Planning Isn’t an Accomplishment

I read a resume today that reminded me of something I see from time to time on resumes from sales and marketing people.

The resume had some very good accomplishments and was pretty good overall.  What caught my eye was one bullet that I don’t think served any purpose other than to take up space.

Spearheaded the development of a strategic sales plan, which projected sales in excess of $## million over a #-year time frame.

I see bullets like this on resumes a fair bit – a statement of developing a sales plan with high projected sales.

Developing plans in any business is important and sales plans are some of the most important.  The problem with the bullet is that it doesn’t really say anything.  It doesn’t say if the sales plan was approved and acted upon.  It doesn’t say if the target was achieved.  It doesn’t even say if it was a realistic projection.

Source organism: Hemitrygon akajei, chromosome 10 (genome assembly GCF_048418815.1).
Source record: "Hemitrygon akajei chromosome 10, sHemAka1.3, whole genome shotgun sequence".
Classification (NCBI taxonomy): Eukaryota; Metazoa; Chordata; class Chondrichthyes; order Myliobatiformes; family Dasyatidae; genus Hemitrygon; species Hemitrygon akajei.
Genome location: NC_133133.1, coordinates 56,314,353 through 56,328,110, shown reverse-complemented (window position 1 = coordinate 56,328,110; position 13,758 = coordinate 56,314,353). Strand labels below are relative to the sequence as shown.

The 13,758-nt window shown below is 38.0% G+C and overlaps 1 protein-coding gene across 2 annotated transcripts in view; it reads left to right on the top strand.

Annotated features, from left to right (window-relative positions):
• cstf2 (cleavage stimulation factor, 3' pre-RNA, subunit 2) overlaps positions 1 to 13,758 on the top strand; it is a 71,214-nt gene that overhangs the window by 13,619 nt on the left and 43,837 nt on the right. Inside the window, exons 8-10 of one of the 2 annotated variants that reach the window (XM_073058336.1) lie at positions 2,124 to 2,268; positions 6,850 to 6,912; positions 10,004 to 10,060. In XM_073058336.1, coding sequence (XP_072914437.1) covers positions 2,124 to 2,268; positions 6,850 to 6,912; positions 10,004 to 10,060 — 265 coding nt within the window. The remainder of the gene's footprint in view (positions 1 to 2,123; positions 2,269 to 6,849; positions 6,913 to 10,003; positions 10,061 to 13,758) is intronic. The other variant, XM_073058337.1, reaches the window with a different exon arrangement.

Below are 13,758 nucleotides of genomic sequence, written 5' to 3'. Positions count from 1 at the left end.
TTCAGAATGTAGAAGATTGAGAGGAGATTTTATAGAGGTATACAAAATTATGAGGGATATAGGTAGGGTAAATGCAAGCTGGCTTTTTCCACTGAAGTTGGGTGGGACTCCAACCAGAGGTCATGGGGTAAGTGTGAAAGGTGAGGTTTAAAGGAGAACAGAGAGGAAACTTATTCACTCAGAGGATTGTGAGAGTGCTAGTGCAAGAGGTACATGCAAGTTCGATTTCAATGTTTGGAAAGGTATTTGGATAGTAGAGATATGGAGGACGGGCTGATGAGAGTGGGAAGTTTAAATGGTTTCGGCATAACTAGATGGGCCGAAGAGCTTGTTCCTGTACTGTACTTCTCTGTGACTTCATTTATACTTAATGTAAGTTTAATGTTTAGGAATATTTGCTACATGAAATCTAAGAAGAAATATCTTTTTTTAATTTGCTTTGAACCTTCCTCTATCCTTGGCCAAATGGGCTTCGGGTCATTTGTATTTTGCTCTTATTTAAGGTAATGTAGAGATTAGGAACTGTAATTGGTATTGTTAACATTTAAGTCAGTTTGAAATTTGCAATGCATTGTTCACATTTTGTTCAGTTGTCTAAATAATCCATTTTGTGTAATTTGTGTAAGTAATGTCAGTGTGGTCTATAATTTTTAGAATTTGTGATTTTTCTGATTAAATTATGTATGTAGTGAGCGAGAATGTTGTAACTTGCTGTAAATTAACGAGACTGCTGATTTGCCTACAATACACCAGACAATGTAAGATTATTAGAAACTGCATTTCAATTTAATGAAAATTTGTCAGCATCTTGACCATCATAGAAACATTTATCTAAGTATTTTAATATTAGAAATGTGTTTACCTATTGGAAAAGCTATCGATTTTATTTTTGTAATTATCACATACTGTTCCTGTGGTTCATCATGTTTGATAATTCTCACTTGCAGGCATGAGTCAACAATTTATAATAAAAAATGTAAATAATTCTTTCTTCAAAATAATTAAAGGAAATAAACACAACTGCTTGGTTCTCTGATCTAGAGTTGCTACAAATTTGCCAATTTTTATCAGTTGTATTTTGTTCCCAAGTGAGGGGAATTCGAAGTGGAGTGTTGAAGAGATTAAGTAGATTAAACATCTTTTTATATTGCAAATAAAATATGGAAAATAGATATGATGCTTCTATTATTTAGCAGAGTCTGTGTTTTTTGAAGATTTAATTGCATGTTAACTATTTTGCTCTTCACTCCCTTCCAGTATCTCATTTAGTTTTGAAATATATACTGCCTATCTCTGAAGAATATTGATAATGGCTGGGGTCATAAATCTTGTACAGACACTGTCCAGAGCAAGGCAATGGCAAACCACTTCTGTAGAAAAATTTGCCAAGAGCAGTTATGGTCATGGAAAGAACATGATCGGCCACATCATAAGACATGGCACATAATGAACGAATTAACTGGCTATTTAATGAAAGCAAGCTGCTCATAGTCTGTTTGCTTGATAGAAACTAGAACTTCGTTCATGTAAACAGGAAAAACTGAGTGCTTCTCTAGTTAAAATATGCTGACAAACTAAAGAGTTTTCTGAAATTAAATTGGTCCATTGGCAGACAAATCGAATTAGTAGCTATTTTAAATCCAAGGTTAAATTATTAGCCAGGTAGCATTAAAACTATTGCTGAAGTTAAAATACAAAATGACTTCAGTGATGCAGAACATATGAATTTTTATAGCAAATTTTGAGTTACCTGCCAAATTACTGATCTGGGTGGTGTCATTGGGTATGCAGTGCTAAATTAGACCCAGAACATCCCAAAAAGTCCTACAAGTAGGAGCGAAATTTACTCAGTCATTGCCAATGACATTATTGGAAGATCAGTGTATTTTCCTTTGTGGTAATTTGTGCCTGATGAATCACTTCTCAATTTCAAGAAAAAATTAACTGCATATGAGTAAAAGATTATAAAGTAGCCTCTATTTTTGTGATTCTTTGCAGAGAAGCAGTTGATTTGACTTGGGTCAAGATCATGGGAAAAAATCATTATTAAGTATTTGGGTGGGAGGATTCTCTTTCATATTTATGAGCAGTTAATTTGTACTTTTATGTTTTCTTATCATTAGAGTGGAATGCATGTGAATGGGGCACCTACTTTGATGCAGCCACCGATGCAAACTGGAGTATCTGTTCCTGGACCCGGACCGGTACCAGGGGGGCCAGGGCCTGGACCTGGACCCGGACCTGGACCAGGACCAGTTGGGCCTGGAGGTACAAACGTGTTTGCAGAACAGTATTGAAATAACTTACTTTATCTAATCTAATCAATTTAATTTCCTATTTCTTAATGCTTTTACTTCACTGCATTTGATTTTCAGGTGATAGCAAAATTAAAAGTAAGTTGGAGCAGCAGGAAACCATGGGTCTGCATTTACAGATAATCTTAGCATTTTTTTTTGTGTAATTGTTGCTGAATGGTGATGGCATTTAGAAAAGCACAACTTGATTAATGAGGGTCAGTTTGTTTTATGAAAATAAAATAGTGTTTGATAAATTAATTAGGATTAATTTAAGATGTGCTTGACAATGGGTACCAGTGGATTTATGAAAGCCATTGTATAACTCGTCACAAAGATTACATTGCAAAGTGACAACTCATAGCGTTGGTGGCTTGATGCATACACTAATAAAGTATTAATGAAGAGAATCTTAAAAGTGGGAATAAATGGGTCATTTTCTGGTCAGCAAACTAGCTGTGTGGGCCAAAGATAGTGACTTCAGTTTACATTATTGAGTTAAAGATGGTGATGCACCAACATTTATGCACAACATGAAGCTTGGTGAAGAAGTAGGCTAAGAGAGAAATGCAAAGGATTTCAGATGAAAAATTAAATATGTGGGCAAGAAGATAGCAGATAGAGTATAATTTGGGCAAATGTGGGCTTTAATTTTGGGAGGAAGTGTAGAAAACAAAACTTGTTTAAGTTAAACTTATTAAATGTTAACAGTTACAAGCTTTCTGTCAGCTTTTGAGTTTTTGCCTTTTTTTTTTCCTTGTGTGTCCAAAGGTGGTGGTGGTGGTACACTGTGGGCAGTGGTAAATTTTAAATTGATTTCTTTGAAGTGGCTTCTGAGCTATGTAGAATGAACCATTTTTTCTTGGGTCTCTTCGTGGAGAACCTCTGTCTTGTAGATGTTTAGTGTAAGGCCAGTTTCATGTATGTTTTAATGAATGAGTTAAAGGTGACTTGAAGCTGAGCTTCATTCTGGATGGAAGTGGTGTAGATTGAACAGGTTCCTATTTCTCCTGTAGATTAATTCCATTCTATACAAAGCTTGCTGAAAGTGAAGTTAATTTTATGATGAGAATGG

I’m a big fan of specific accomplishments, but a bullet saying someone planned on succeeding doesn’t tell me anything – just that the job seeker arrived at a sales figure that they planned to achieve in a few years.

With something like this on your resume, you have two choices – expand or delete.

Expand: You can write a little more to change this from a waste of space to a really impactful bullet.  You might have to combine other bullets to tell the full story.  Here’s an example.

Spearheaded the development of a strategic sales plan projecting sales in excess of $## million over a # year time frame.  Enacted this plan and led a team of ## sales associates.  After # years, the team was $# million ahead of the projections.

Now, that’s someone on my team.  They built a good plan.  Managed the execution of the plan and exceeded their objectives.

Delete: The other option is to delete the bullet entirely.  The resume that I got the bullet from had some good accomplishments.  It didn’t need anything extra.  Deleting this bullet would have improved the overall resume by making it more concise and easier to read.

It’s important to prioritize what’s important.  If something isn’t helping you on your resume, change it or get rid of it.  Keep the information you absolutely need and add the accomplishments that make a strong case for hiring you.